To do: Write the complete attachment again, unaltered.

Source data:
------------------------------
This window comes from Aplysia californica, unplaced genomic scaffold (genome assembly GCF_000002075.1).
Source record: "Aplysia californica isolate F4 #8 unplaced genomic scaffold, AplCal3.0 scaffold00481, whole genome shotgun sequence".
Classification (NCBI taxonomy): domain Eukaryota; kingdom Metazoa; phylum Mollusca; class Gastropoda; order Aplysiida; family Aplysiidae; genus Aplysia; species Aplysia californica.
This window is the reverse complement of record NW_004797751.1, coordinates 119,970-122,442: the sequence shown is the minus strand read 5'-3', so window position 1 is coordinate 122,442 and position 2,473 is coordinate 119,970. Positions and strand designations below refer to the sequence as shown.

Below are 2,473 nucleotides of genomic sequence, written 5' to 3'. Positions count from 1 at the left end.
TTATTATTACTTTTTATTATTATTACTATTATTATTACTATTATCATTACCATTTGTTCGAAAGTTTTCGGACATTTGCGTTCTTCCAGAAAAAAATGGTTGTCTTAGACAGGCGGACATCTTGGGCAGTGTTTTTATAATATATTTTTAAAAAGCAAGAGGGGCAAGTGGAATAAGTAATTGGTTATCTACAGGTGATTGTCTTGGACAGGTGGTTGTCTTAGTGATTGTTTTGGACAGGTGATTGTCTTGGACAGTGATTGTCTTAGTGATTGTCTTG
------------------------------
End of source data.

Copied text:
This window comes from Aplysia californica, unplaced genomic scaffold (genome assembly GCF_000002075.1).
Source record: "Aplysia californica isolate F4 #8 unplaced genomic scaffold, AplCal3.0 scaffold00481, whole genome shotgun sequence".
Classification (NCBI taxonomy): domain Eukaryota; kingdom Metazoa; phylum Mollusca; class Gastropoda; order Aplysiida; family Aplysiidae; genus Aplysia; species Aplysia californica.
This window is the reverse complement of record NW_004797751.1, coordinates 119,970-122,442: the sequence shown is the minus strand read 5'-3', so window position 1 is coordinate 122,442 and position 2,473 is coordinate 119,970. Positions and strand designations below refer to the sequence as shown.

Below are 2,473 nucleotides of genomic sequence, written 5' to 3'. Positions count from 1 at the left end.
TTATTATTACTTTTTATTATTATTACTATTATTATTACTATTATCATTACCATTTGTTCGAAAGTTTTCGGACATTTGCGTTCTTCCAGAAAAAAATGGTTGTCTTAGACAGGCGGACATCTTGGGCAGTGTTTTTATAATATATTTTTAAAAAGCAAGAGGGGCAAGTGGAATAAGTAATTGGTTATCTACAGGTGATTGTCTTGGACAGGTGGTTGTCTTAGTGATTGTTTTGGACAGGTGATTGTCTTGGACAGTGATTGTCTTAGTGATTGTCTTG